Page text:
Marley and Me (Frankel, 2008)

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There’s something magical about owning a dog. Their presence inevitably places worth on the smallest endeavors and the simplest moments. No matter the age, dogs can bring out the best in people, even during the worst of times, and David Frankel’s Marley and Me captures this particular dynamic beautifully. Owen Wilson and Jennifer Aniston play a young couple recently married who move to the sunny confines of Miami to pursue careers as journalists, and in an attempt to stave off the responsibility of having a child, man buys woman a puppy. Of course such a simple decision turns into a large, decade-long responsibility paralleling the couple’s highs (family, job success) and lows (miss-communication, guilt). For a Hollywood film with big stars and large box office expectations, Marley and Me surprisingly never manipulates the natural sentiment on display, using an excellent script by Scott Frank and Don Roos to ground the characters in real life, three-dimensional situations with pitch-perfect dialogue and pertinent thematic motifs. Marley and Me contains all the doggy sight gags promised in the trailer, but offers so much more in terms of honest vulnerability and compassion.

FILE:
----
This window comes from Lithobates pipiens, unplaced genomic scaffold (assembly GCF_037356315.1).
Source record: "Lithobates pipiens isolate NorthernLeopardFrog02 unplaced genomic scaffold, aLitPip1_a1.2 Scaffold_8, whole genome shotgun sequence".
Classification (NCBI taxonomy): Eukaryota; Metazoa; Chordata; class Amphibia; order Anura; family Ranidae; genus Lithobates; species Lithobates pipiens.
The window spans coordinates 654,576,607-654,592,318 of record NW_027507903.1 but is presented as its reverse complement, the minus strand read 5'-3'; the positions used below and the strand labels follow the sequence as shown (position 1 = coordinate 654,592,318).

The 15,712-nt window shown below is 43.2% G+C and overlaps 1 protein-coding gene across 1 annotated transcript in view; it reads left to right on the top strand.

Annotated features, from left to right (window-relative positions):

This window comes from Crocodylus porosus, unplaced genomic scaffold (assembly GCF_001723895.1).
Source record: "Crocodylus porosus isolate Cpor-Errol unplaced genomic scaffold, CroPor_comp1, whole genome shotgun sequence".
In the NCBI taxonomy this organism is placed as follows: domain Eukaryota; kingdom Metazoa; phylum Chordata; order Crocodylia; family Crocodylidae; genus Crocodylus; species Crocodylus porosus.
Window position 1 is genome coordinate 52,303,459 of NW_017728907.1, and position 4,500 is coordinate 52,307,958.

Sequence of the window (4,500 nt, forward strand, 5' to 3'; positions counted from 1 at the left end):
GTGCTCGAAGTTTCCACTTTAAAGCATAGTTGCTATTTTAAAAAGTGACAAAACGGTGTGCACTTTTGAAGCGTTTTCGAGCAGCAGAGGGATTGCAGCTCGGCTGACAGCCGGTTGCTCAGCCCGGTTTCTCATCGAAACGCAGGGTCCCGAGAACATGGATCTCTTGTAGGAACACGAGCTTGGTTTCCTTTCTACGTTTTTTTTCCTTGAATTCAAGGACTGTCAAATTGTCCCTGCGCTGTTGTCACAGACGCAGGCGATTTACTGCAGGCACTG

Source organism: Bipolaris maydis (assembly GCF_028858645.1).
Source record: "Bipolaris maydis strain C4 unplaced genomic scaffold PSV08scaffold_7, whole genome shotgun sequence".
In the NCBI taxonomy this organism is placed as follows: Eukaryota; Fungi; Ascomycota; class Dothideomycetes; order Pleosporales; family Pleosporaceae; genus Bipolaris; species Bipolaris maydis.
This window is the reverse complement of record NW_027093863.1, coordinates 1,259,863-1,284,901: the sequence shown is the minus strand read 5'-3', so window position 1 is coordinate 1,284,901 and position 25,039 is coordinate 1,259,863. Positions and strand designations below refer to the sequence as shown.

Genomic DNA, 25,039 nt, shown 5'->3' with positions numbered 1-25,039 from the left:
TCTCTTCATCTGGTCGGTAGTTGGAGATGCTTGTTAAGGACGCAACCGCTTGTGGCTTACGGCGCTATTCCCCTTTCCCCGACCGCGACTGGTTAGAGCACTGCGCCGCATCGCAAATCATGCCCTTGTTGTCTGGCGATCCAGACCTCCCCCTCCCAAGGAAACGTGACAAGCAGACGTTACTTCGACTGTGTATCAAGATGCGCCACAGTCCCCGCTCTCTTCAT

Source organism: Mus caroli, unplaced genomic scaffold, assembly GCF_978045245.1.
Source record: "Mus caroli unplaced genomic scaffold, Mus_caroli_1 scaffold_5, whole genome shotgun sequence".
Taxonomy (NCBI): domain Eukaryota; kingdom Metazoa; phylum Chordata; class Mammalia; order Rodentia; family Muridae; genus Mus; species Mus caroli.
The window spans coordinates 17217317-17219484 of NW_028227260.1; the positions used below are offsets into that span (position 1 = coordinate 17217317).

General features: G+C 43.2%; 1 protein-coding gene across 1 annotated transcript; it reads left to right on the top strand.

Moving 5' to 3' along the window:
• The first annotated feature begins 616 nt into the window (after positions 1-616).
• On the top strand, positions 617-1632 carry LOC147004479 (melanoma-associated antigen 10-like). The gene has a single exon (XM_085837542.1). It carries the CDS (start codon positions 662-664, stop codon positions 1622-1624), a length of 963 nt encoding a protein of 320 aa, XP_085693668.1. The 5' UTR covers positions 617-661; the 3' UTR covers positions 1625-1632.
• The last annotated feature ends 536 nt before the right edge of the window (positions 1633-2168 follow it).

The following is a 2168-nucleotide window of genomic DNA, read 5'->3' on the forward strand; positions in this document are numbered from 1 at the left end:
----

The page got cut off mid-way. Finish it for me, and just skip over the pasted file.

2 thoughts on “Marley and Me (Frankel, 2008)

  1. Saw this last night. It does have its heart in the right places, but far too many pitch perfect missteps along the way make it an enjoyable, but flawed movie experience. All the big moments, the highs and lows, a family undergoes as it develops are there, and maybe that’s where the problem lay. They are all perfectly set up to help move the plot along. Need to move out of the neighborhood, well, the neighbor suddenly getting stabbed in front of her house should do the trick. A lost pregnacy brings about a much needed comic relief scene involving an unexpecting dog sitter and remember that trip we won and never took, well let’s go to Ireland.
    What I found worked the best was what I feared I would hate the most, the sentiment found in the ending. I found that despite all the unnecessary montages and set-up “real life” moments, I actually cared for this stupid dog. And I’m not really a dog person. (except for Rose-dog) woof!

    Also watched Toback’s Tyson last night. Really liked it. We’ll talk later.

  2. Interesting thoughts Bryan. I too cared for the dog a great deal, and maybe that overwhelmed my critical senses a bit, being a dog person! As you know! I thought the film evolved quite naturally, but I definitely see what you’re saying.

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